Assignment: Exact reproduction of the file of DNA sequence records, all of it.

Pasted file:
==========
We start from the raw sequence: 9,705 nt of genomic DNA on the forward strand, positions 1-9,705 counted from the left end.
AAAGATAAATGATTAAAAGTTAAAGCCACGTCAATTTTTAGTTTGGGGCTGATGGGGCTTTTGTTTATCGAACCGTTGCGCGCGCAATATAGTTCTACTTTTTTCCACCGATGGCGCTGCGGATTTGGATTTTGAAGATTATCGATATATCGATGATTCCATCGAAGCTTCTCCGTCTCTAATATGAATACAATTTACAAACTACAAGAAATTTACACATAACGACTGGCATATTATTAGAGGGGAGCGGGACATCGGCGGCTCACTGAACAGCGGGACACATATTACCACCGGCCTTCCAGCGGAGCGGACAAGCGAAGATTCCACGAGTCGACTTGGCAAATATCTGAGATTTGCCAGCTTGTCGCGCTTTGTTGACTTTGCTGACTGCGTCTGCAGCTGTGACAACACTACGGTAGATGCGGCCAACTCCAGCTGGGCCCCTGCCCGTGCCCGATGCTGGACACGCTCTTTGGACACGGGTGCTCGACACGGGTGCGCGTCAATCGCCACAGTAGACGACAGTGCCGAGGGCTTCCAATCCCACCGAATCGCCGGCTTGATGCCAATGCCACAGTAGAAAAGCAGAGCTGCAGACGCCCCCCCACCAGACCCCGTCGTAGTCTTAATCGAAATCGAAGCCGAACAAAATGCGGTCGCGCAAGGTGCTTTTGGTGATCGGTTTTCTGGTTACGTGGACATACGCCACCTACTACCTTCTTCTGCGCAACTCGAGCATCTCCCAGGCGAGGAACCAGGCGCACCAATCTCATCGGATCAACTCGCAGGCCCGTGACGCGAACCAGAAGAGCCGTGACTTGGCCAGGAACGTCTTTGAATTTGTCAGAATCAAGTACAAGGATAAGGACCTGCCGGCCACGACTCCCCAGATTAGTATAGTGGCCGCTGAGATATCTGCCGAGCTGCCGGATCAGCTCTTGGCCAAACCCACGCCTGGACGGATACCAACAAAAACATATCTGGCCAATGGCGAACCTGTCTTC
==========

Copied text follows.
We start from the raw sequence: 9,705 nt of genomic DNA on the forward strand, positions 1-9,705 counted from the left end.
AAAGATAAATGATTAAAAGTTAAAGCCACGTCAATTTTTAGTTTGGGGCTGATGGGGCTTTTGTTTATCGAACCGTTGCGCGCGCAATATAGTTCTACTTTTTTCCACCGATGGCGCTGCGGATTTGGATTTTGAAGATTATCGATATATCGATGATTCCATCGAAGCTTCTCCGTCTCTAATATGAATACAATTTACAAACTACAAGAAATTTACACATAACGACTGGCATATTATTAGAGGGGAGCGGGACATCGGCGGCTCACTGAACAGCGGGACACATATTACCACCGGCCTTCCAGCGGAGCGGACAAGCGAAGATTCCACGAGTCGACTTGGCAAATATCTGAGATTTGCCAGCTTGTCGCGCTTTGTTGACTTTGCTGACTGCGTCTGCAGCTGTGACAACACTACGGTAGATGCGGCCAACTCCAGCTGGGCCCCTGCCCGTGCCCGATGCTGGACACGCTCTTTGGACACGGGTGCTCGACACGGGTGCGCGTCAATCGCCACAGTAGACGACAGTGCCGAGGGCTTCCAATCCCACCGAATCGCCGGCTTGATGCCAATGCCACAGTAGAAAAGCAGAGCTGCAGACGCCCCCCCACCAGACCCCGTCGTAGTCTTAATCGAAATCGAAGCCGAACAAAATGCGGTCGCGCAAGGTGCTTTTGGTGATCGGTTTTCTGGTTACGTGGACATACGCCACCTACTACCTTCTTCTGCGCAACTCGAGCATCTCCCAGGCGAGGAACCAGGCGCACCAATCTCATCGGATCAACTCGCAGGCCCGTGACGCGAACCAGAAGAGCCGTGACTTGGCCAGGAACGTCTTTGAATTTGTCAGAATCAAGTACAAGGATAAGGACCTGCCGGCCACGACTCCCCAGATTAGTATAGTGGCCGCTGAGATATCTGCCGAGCTGCCGGATCAGCTCTTGGCCAAACCCACGCCTGGACGGATACCAACAAAAACATATCTGGCCAATGGCGAACCTGTCTTC